Hiring managers love to see how you handle tough job interview questions under pressure. They also want to gain a better understanding of your ability to manage conflict and challenges in the workplace:
1) Explain a challenge you faced in the workplace & how you solved it.
This is a pretty open-ended question during the interview. This is another question you should be prepared for ahead of time with a relevant example to avoid taking a long pause to think about it, or coming up with a challenge that hurts rather than helps you in the interview. From your answer, the hiring manager can tell what you consider to be a difficult situation in the workplace, and how you’re able to solve problems that arise. Start by explaining the challenge, how you identified it and what options were available to address the challenge. Then explain what you did to fix the challenge and the resulting outcome. It should go without saying, but only choose challenges that had a positive outcome because of an action you made.
- Have an example ready in the back of your mind prior to the interview.
- Use challenges that were not actually caused by you and that can be summarized briefly to avoid a lengthy story.
- If possible, use an example that shows skills or qualities you used to solve the challenge that will be relevant to this job.
- Show the hiring manager that you can use logical reasoning to solve a problem.
- Show that you have the employer’s best interests at heart.
- Always end with a positive outcome. Don’t use challenges that were never completely resolved.
Example: “At my previous company, we had a new hire quit after only one month on the job. While we tried to get the second most qualified candidate, she had already taken a position elsewhere. The hiring process had to start all over again, so I split up tasks between myself and two other colleagues in the department so that we could stay on top of the work meant for the vacant position. It took about 3 months to hire another candidate but luckily the work did not suffer and my team was praised for our hard work and commitment.”
2) Tell me about a time you disagreed with your supervisor about how something should be done. How did you deal with it?
The best answer to this question is not, “I’ve never disagreed with a boss before.” At some point, disagreements happen in the workplace even to the nicest and non-confrontational people. But it’s also not the time to launch into a rant about how difficult your previous supervisor and coworkers were to work with. The key is to stay calm and professional when talking about a small disagreement or misunderstanding you’ve experienced with a supervisor, then show the logical and mature attitude you used to solve the disagreement.
- Never criticize or talk badly about a former supervisor or boss.
- Always stress communication and compromise in your solution.
- End with a positive outcome and express how you grew from the experience.
Example: “I’ve never had a large disagreement with a supervisor, however there was a time I had been working on a large project for 6 weeks. Another specialized project came in and my supervisor asked me to hand the project off to a colleague to begin work on this new one. I was only a week away from completing the project and presenting it to the client and really wanted to finish what I started. After giving it some thought, I spoke to my supervisor and asked if this new project couldn’t wait a few more days. We talked it over and compromised on having a colleague assist me to finish my initial project faster so that I could start working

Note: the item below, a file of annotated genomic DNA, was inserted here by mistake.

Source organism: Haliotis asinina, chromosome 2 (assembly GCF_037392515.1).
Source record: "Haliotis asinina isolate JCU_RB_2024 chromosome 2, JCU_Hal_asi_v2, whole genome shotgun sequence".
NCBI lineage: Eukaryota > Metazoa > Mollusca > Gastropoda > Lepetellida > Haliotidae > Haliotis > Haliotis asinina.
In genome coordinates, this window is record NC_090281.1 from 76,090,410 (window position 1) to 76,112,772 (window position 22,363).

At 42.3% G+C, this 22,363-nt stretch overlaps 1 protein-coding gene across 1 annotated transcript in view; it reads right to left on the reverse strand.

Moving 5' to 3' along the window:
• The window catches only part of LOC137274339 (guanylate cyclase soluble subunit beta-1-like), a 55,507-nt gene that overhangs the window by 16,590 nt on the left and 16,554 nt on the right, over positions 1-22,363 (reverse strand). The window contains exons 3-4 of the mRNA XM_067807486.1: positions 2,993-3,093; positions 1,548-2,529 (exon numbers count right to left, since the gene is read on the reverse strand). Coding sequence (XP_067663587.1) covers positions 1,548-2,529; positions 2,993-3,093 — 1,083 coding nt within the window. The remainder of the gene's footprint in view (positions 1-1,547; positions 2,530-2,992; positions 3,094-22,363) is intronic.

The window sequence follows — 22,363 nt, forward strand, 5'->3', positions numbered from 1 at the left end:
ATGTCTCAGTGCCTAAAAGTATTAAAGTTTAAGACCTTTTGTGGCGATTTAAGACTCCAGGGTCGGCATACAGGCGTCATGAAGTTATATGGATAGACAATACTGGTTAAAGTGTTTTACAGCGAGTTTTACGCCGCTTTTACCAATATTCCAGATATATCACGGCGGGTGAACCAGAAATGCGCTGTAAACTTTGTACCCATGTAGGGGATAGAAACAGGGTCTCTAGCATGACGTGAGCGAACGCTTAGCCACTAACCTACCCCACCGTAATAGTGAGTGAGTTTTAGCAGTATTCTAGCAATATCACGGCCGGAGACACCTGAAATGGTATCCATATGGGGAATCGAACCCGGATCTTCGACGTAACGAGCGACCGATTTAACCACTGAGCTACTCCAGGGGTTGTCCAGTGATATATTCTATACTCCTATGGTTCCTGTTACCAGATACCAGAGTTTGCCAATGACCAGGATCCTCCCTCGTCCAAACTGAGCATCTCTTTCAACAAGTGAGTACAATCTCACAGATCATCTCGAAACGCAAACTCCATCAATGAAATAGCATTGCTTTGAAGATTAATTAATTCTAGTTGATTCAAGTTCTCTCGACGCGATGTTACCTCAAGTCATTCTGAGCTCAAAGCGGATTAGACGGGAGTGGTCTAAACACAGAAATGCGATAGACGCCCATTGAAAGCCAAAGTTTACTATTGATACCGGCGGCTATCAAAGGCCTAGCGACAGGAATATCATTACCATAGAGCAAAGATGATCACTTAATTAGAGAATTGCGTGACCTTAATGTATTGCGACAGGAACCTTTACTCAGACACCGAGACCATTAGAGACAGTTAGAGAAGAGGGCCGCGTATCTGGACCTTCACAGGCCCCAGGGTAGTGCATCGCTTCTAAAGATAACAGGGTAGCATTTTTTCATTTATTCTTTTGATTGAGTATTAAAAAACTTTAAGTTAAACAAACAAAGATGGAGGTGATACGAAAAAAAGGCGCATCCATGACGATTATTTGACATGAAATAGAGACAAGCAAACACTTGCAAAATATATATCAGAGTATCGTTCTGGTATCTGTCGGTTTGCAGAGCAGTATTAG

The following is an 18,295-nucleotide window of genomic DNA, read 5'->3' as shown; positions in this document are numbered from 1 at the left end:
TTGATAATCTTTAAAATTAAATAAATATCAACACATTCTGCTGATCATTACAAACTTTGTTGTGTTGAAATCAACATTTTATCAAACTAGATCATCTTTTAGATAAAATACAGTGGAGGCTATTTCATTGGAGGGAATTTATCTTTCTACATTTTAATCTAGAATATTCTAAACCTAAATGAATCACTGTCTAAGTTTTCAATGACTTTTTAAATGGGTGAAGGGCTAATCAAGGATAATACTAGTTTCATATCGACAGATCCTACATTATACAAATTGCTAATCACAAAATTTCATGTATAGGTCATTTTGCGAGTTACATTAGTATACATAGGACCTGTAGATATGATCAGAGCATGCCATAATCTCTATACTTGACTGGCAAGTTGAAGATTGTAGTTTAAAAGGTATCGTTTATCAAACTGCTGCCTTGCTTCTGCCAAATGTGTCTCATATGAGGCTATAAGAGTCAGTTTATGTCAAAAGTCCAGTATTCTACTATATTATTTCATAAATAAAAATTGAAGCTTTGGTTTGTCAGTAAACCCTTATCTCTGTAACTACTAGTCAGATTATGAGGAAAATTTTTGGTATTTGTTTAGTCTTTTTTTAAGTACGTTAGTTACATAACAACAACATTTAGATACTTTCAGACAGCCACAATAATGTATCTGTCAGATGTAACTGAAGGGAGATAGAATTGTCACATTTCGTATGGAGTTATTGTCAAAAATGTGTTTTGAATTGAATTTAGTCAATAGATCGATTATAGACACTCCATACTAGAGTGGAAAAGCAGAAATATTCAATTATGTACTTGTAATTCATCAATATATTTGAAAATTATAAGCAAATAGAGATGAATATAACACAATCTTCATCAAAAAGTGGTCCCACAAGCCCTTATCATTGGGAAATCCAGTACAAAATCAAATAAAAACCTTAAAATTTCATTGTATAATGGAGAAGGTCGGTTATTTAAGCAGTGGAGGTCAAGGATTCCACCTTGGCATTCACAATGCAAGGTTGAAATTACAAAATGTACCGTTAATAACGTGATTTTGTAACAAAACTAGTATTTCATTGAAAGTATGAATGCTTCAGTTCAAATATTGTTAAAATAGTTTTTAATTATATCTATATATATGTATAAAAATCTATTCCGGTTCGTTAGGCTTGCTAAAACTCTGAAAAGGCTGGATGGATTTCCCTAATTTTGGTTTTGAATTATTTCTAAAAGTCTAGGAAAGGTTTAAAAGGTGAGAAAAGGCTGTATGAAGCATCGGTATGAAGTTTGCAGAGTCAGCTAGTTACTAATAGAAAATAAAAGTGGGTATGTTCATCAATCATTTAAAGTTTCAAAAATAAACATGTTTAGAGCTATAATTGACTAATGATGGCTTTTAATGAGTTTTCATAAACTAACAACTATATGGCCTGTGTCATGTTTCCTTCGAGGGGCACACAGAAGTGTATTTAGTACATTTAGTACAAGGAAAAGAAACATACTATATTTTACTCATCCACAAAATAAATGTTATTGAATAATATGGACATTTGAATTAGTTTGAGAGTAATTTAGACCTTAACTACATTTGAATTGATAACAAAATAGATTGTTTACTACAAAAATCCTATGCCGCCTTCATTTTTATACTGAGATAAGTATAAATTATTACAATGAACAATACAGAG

3) Have you had a conflict with a colleague? How did you handle it?
Almost everyone has had some sort of conflict with a colleague in the past. Although it may be uncomfortable to answer the question, if you say you’ve never had a conflict, hiring managers may press you to think of a time when you did, or think you’re being untruthful. In my experience, job candidates do best when they give a brief explanation of a small conflict they had with a coworker and show what they did to resolve it.
As a hiring manager, I’ve seen too many employees who don’t get along well with others and are prone to competition and gossip among fellow coworkers. In order to have a positive, team-oriented office, finding new employees who will get along well with colleagues, supervisors and clients is extremely important.
- Don’t go into too many details about the colleague or conflict.
- Avoid badmouthing the colleague or appearing defensive in your response.
- Demonstrate a mature, team-oriented attitude in your response.
- Show what you learned from the experience and end on a positive note.
- Example: “Unfortunately everyone occasionally has a conflict or time when they don’t see eye-to-eye with a colleague. I’ve found that the best way to deal with a conflict with a colleague is to be open-minded and to communicate honestly with them. Listening and trying to understand their perspective can make it easier to come up with a cooperative solution to the issue.”
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About the Author:
Amanda Ryan is a Program Development Associate & Senior Resume Writer at RedStarResume. Amanda is a highly skilled resume writer and career expert specializing in international Resume Writing:
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